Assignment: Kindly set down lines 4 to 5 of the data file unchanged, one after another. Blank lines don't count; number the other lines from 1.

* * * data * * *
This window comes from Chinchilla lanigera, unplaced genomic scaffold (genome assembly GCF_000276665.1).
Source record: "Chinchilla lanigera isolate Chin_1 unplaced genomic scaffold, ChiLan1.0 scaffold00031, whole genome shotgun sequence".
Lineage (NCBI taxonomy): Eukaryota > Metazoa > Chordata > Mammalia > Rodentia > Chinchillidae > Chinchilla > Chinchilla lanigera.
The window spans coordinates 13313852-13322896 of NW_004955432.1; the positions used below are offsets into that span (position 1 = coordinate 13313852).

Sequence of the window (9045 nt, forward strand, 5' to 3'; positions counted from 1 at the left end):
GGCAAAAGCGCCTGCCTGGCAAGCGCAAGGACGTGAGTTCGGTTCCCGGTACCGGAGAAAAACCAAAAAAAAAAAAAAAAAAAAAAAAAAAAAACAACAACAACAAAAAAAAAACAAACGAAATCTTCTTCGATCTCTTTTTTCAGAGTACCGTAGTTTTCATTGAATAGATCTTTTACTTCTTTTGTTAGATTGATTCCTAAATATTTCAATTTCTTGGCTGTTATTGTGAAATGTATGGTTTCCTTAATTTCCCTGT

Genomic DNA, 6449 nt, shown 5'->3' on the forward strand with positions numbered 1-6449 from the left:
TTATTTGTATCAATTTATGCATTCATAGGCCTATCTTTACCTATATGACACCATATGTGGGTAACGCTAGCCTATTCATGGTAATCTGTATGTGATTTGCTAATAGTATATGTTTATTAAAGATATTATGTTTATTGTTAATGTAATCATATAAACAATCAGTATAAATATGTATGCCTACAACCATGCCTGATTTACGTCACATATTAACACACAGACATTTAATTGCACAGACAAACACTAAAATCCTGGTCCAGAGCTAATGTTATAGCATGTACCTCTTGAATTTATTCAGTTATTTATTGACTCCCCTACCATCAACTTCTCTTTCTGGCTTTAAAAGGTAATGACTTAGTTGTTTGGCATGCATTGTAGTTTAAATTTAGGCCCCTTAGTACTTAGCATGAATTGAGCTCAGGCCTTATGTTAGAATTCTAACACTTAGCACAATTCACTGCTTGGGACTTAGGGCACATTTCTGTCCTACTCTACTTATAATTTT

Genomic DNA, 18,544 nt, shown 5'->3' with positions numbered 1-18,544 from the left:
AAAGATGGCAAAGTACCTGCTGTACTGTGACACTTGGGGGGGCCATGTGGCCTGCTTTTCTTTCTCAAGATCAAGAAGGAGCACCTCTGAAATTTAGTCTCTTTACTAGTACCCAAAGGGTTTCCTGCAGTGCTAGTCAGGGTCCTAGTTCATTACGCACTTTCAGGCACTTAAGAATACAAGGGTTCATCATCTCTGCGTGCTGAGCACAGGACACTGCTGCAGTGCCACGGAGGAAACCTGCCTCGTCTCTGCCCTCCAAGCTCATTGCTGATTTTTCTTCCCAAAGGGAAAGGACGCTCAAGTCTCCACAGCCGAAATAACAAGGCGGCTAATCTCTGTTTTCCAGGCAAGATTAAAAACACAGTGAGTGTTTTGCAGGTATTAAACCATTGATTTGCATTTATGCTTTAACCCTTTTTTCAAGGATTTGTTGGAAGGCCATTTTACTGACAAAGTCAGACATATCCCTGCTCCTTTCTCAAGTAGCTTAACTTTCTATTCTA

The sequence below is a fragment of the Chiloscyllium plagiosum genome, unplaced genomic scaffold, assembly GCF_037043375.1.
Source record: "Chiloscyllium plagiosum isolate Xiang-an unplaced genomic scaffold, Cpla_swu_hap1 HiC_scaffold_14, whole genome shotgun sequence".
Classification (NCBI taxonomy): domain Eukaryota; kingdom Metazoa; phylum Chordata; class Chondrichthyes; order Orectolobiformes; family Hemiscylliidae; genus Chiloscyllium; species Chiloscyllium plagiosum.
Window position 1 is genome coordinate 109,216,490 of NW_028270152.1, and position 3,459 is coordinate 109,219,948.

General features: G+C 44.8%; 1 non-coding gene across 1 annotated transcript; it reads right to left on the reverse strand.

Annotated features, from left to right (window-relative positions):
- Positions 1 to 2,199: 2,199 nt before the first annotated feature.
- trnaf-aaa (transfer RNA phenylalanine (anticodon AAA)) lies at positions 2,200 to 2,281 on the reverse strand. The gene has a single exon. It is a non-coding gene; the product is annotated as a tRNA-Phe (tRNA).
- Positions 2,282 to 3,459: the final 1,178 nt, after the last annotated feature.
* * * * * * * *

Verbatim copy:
The window spans coordinates 13313852-13322896 of NW_004955432.1; the positions used below are offsets into that span (position 1 = coordinate 13313852).

Sequence of the window (9045 nt, forward strand, 5' to 3'; positions counted from 1 at the left end):